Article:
An endless to-do list, overwhelm, missing the forest for the trees. It happens to all of us, especially now when we are bombarded daily with content from all sides. Do this- then do that, follow this framework, watch this course and start doing that. You keep adding tasks to your list, but the list doesn’t seem to get smaller, instead of bigger and you barely see progress in your work.
I have developed a simple goal setting structure which works wonders, and it will help you too to reach your goals if you follow the instructions correctly.
- The SSM Goal Setting Method stands for Smart, Structured and Motivational.
The first S stands for SMART. I am sure you have all heard about this method. The SMART goal method stands for: Specific, Measurable, Achievable, Relevant & Timely. Let’s break it down bit by bit.
A specific goal needs to be well defined, clear & unambiguous. A right example of this could be: I will replace drinking soda with drinking water. The goal is NOT specific if you would just write down “I want to be healthier”.
A measurable goal means naming a specific criteria which will measure your progress towards the accomplishment of the goal. A good example of this could be: “I will lose 2 KG”. The goal is NOT measurable if you write down “I will lose weight until I fit into my pants”.
An achievable goal means it’s attainable and not impossible. Yet it should challenge you to push you a little bit out of your comfort zone as that is where the magic happens. An achievable goal could be “I will lose 1 KG per week” versus a non-achievable goal would be ‘I will lose 10KG per week”.
Setting a relevant goal means we need to revise and really think about if this goal fits into our overall life vision and purpose. Does it fit into our overall plan, does it make sense right now to set this goal? An example of a non-relevant goal could be “I want to learn Spanish right now” but I don’t know anyone in Spain, I don’t want to visit Spain and I don’t have any friends who are Spanish. A more relevant goal could be “I want to increase our company’s revenue by 100% in 2022.”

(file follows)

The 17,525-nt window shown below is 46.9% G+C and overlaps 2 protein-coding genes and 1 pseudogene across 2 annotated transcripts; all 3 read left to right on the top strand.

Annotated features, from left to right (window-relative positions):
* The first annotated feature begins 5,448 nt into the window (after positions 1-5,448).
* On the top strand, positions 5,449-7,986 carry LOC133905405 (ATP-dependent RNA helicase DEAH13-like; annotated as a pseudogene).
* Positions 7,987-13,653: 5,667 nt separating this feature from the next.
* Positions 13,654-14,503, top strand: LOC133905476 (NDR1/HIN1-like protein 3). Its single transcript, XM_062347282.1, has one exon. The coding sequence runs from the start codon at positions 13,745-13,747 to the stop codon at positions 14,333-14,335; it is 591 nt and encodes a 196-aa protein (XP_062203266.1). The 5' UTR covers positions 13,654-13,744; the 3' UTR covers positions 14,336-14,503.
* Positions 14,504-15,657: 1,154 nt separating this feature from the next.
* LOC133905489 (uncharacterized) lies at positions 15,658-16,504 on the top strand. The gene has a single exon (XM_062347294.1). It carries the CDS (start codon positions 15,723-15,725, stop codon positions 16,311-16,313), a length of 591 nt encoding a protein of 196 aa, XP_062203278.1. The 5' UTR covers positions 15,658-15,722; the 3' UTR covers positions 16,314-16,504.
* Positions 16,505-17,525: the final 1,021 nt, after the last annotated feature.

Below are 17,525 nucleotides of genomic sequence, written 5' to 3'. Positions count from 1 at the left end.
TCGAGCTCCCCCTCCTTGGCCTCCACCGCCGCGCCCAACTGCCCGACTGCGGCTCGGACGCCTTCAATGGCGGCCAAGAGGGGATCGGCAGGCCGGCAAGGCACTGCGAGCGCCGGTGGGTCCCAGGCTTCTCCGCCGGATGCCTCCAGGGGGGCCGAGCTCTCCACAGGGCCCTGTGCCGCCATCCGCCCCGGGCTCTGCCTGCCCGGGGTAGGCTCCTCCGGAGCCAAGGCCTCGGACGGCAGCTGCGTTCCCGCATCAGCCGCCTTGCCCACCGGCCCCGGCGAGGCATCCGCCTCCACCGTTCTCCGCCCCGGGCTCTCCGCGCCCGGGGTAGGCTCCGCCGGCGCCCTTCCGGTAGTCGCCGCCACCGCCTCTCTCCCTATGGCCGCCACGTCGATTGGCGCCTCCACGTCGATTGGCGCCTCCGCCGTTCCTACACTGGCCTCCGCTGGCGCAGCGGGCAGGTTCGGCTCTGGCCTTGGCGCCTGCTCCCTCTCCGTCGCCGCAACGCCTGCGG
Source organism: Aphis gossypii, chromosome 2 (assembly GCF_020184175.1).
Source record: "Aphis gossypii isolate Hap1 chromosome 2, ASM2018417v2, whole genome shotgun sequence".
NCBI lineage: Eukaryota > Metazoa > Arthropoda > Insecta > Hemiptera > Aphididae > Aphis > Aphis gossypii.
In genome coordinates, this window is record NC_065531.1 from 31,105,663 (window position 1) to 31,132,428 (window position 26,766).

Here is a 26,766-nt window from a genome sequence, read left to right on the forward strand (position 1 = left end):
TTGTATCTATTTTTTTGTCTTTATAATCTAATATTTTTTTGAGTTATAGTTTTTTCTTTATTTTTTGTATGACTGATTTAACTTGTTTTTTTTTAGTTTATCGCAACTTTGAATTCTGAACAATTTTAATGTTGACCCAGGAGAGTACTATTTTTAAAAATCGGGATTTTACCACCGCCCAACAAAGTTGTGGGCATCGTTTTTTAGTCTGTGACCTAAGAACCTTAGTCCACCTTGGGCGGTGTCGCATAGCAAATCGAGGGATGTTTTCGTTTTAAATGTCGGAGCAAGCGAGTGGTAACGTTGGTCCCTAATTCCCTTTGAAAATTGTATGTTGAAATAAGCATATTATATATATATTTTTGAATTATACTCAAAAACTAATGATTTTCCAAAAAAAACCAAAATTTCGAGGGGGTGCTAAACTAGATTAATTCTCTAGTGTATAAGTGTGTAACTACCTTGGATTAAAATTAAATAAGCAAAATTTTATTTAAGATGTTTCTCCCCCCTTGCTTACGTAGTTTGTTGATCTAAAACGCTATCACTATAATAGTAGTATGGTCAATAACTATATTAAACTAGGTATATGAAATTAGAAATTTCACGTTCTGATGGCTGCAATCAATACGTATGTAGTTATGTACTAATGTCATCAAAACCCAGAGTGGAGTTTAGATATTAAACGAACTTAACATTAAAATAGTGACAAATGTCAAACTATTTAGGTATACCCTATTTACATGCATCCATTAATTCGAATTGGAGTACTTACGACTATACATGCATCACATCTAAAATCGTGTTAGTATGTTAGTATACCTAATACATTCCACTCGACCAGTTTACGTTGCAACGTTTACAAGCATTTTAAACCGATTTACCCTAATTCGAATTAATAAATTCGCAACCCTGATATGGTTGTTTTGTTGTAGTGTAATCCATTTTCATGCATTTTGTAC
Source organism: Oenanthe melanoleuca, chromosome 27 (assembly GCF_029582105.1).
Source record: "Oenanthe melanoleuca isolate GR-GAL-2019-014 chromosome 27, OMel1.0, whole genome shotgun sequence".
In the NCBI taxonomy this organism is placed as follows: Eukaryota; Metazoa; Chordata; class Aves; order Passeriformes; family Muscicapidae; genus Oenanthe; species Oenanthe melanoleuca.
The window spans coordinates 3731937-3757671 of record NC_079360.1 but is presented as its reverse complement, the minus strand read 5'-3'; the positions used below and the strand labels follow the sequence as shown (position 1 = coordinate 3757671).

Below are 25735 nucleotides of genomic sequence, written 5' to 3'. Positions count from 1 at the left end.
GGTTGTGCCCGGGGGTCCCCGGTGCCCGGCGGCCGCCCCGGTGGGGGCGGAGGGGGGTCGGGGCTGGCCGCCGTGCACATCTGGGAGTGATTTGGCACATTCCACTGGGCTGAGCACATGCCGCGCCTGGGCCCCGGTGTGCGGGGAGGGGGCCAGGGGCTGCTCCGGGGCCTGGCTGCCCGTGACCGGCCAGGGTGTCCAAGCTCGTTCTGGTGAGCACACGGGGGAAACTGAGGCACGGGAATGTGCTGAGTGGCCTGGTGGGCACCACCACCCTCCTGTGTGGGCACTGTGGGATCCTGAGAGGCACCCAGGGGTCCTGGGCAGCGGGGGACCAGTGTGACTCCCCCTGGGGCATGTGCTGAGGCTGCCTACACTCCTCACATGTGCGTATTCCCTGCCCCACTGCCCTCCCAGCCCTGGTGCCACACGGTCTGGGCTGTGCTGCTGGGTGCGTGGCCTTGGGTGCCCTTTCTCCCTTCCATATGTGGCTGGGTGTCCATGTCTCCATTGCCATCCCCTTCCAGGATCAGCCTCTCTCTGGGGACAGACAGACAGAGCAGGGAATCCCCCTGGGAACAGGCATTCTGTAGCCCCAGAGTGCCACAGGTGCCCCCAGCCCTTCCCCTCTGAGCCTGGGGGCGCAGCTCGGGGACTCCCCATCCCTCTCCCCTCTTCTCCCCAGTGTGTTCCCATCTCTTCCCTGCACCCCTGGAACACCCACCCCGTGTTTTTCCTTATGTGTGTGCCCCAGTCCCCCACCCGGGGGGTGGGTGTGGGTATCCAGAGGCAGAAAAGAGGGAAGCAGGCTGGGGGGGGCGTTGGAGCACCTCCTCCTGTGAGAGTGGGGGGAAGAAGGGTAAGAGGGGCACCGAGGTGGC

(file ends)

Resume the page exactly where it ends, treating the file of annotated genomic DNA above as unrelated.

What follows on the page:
Setting a timely goal is vital for achieving your goals. If you don’t set a deadline to it- your project will most likely never be finished, your goal will never be reached. You need to communicate an end date to your brain so it can start working towards it. With a clearly defined timeline including a starting date and target date, you will be able to reach your goal. The purpose here is to create urgency. This deadline also needs to be very specific. A non-acceptable timely goal would be “I will start in June and finish in winter”. The right timely set goal could be “I will start on the 22nd of January and I will finish by May the 6th of the same year”.
Let’s recap what we have learned so far. A SMART goal stands for Specific, Measurable, Achievable, Relevant and Timely.
- Let’s move on to the second ‘S’ of the SSM Goal Setting Method, which stands for ‘structured’.
Let’s say our goal we have set to ourselves is ‘I will lose 1 KG this week, starting Monday, finishing Friday’ (it’s specific, measurable, achievable, relevant and timely).
Ask yourself which 3 action steps are you taking to reach your goal? Here is an example:
Action step number 1: I go for a daily run and do 200 pushups daily.
Action step number 2: I cut carps after 2 pm.
Action step number 3: I drink 3 litres of water daily.
- Let’s pick apart the last part, the ‘M’ which stands for ‘motivational’.
Here, I want you to think about three things: Firstly, think about the negative and the positive outcome of when achieving or not achieving your goal. What is the negative outcome if you don’t follow through and slack off? What is the positive outcome for you if you follow through with your goal?
Thirdly, think about a reward you would like to give to yourself if you reach your goal.
As yourself what is one thing you would buy for someone else, but not for yourself? Often we are really good at giving away to other people but we miss out on rewarding ourselves for our achievements. No matter if small or big. It’s super important to do so as you will on a subconscious level encourage your brain to be excited to start a new goal.
Here is an example of each of the 3 components of the motivational factor:
My positive outcome: If we hit the sales target, I will get a pay rise and can pay my mother’s hospital bills.
My negative outcome: If we don’t hit the target I am not able to pay the bills and the disease may kill her.
My reward: I will celebrate my win with spending an entire day at the spa with my mother, we’ll get a 3-hour massage, get our nails done and have an awesome vegan 5* meal afterwards.
This was it – this is my SSM goal-setting method. Now go ahead and set some SSM goals for yourself and see your life and business change in no time!
Bonus tip: It’s good to track your goals on an Excel sheet so you can always look back on your wins/failures to identify what you need to work on. You can revise after you have reached (or not reached) you goal and find out the reason why you have, or why you haven’t. This gives you a great hint on where to dig deeper and which area of your life you should focus on in order to resolve this.
What’s your goal for the week? Share it with us below!
Commentary by Tina Dahmen. Here’s what you’ve missed?
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